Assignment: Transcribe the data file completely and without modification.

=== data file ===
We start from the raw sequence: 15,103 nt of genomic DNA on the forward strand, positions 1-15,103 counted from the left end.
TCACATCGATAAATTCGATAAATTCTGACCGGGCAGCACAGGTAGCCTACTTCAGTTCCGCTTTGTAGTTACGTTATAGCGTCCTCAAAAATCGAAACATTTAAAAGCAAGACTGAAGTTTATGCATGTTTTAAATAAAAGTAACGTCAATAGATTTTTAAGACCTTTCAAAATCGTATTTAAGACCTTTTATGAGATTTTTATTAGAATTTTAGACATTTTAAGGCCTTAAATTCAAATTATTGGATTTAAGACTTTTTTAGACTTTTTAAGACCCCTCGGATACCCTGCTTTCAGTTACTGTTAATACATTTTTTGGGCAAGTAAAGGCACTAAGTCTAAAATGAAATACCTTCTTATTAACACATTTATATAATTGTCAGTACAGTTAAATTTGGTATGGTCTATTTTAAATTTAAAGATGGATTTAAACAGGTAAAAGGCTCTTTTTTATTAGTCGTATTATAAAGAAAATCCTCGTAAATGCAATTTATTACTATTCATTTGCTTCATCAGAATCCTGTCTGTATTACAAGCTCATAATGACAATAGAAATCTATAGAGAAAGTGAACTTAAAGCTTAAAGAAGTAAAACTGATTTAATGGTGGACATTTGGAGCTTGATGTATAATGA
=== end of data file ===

We start from the raw sequence: 15,103 nt of genomic DNA on the forward strand, positions 1-15,103 counted from the left end.
TCACATCGATAAATTCGATAAATTCTGACCGGGCAGCACAGGTAGCCTACTTCAGTTCCGCTTTGTAGTTACGTTATAGCGTCCTCAAAAATCGAAACATTTAAAAGCAAGACTGAAGTTTATGCATGTTTTAAATAAAAGTAACGTCAATAGATTTTTAAGACCTTTCAAAATCGTATTTAAGACCTTTTATGAGATTTTTATTAGAATTTTAGACATTTTAAGGCCTTAAATTCAAATTATTGGATTTAAGACTTTTTTAGACTTTTTAAGACCCCTCGGATACCCTGCTTTCAGTTACTGTTAATACATTTTTTGGGCAAGTAAAGGCACTAAGTCTAAAATGAAATACCTTCTTATTAACACATTTATATAATTGTCAGTACAGTTAAATTTGGTATGGTCTATTTTAAATTTAAAGATGGATTTAAACAGGTAAAAGGCTCTTTTTTATTAGTCGTATTATAAAGAAAATCCTCGTAAATGCAATTTATTACTATTCATTTGCTTCATCAGAATCCTGTCTGTATTACAAGCTCATAATGACAATAGAAATCTATAGAGAAAGTGAACTTAAAGCTTAAAGAAGTAAAACTGATTTAATGGTGGACATTTGGAGCTTGATGTATAATGA